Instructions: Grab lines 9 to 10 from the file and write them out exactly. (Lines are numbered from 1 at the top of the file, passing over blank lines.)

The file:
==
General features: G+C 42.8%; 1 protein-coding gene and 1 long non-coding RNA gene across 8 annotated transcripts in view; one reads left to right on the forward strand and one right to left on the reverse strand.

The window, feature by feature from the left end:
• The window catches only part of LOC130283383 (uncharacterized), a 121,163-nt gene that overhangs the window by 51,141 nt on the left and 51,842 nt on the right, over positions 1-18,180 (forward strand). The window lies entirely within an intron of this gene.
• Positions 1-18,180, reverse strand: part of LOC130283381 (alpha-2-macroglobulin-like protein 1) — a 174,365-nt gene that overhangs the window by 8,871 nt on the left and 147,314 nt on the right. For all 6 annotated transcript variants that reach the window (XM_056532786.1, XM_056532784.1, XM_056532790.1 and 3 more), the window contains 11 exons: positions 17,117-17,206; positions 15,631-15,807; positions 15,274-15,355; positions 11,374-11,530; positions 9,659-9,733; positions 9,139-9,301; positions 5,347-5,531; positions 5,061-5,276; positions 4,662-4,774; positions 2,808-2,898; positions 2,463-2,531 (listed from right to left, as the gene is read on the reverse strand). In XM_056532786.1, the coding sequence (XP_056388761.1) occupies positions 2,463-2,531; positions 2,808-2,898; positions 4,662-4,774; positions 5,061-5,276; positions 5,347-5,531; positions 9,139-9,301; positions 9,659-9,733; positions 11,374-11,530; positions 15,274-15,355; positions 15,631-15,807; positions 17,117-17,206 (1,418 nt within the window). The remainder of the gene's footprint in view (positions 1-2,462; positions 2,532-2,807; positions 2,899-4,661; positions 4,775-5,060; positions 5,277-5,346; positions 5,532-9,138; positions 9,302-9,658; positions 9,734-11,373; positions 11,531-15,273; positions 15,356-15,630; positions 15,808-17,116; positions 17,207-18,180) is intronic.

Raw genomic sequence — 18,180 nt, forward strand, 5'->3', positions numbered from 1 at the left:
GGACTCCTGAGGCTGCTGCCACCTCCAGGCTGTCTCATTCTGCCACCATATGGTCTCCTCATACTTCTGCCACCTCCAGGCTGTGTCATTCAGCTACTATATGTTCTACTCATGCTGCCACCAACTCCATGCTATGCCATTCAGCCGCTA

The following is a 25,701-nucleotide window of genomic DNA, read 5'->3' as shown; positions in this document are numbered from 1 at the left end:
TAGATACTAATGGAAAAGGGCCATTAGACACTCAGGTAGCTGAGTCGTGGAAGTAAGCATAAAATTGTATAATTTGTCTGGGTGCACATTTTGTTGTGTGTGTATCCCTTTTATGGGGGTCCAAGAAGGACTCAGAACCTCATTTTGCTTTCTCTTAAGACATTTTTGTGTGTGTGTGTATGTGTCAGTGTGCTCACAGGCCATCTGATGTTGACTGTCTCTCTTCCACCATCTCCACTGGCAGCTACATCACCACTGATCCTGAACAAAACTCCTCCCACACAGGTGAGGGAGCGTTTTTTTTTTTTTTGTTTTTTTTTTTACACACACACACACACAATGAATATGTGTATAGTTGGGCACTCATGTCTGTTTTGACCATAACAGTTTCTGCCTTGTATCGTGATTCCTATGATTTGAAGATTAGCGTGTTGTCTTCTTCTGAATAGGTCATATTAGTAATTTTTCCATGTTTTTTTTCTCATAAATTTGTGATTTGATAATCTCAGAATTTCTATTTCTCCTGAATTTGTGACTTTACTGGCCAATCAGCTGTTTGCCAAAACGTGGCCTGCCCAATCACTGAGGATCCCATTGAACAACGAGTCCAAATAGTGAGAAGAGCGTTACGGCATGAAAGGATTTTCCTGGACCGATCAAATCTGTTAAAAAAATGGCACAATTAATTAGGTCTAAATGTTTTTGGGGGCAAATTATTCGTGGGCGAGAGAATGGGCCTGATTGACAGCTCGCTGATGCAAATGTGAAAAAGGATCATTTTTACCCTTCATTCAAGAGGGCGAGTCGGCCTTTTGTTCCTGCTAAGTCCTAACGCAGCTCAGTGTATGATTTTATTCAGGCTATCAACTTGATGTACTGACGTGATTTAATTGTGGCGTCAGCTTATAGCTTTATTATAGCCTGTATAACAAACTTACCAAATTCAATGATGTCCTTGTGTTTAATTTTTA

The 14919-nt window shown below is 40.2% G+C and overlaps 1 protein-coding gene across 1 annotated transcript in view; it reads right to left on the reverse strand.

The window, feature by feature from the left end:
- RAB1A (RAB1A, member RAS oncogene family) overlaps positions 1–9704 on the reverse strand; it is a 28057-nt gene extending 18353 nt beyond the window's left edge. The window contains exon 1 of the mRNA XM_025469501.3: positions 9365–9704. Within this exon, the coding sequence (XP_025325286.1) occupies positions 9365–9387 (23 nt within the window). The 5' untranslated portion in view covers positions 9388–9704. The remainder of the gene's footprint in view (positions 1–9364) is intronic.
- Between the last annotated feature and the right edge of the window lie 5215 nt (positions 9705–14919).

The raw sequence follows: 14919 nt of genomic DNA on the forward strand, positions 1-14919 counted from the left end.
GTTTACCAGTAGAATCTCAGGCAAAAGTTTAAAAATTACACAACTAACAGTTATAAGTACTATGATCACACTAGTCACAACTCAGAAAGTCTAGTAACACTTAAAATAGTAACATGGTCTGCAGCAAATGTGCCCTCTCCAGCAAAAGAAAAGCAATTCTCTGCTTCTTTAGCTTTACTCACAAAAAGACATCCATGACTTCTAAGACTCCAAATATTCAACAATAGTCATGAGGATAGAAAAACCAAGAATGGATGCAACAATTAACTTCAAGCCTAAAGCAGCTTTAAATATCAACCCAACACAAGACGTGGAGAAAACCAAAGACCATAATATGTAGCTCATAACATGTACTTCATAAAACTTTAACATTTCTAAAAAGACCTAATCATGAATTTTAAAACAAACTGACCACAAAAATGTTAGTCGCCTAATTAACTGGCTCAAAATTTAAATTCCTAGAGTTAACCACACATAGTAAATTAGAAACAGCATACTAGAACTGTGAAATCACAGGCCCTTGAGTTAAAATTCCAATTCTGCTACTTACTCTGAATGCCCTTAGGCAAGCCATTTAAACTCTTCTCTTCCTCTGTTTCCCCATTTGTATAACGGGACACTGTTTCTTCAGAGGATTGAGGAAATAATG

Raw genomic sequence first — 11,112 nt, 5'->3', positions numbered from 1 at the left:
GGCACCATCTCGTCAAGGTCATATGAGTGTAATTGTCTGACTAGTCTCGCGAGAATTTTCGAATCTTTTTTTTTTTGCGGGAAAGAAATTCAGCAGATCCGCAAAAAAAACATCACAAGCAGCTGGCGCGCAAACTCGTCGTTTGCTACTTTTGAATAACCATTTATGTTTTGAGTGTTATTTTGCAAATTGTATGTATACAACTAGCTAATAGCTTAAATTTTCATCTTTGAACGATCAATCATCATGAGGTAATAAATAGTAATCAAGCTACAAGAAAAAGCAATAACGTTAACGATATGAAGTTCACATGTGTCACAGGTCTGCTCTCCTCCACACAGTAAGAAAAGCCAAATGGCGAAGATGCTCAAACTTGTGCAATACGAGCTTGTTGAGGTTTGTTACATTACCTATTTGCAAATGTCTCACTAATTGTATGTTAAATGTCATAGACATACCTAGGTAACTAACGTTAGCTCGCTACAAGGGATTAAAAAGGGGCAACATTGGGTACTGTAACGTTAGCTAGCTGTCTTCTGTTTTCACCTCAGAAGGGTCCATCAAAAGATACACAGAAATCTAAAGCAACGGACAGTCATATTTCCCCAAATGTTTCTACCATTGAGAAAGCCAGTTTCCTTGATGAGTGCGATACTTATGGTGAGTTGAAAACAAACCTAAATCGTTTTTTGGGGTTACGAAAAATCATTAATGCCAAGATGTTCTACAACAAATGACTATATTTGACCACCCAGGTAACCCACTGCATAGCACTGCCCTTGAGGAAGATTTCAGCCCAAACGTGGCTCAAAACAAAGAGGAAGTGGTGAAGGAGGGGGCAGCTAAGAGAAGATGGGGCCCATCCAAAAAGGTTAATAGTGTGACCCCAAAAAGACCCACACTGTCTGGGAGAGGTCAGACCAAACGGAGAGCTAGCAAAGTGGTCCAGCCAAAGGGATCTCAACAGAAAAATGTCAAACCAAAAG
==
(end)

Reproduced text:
The 14919-nt window shown below is 40.2% G+C and overlaps 1 protein-coding gene across 1 annotated transcript in view; it reads right to left on the reverse strand.

The window, feature by feature from the left end: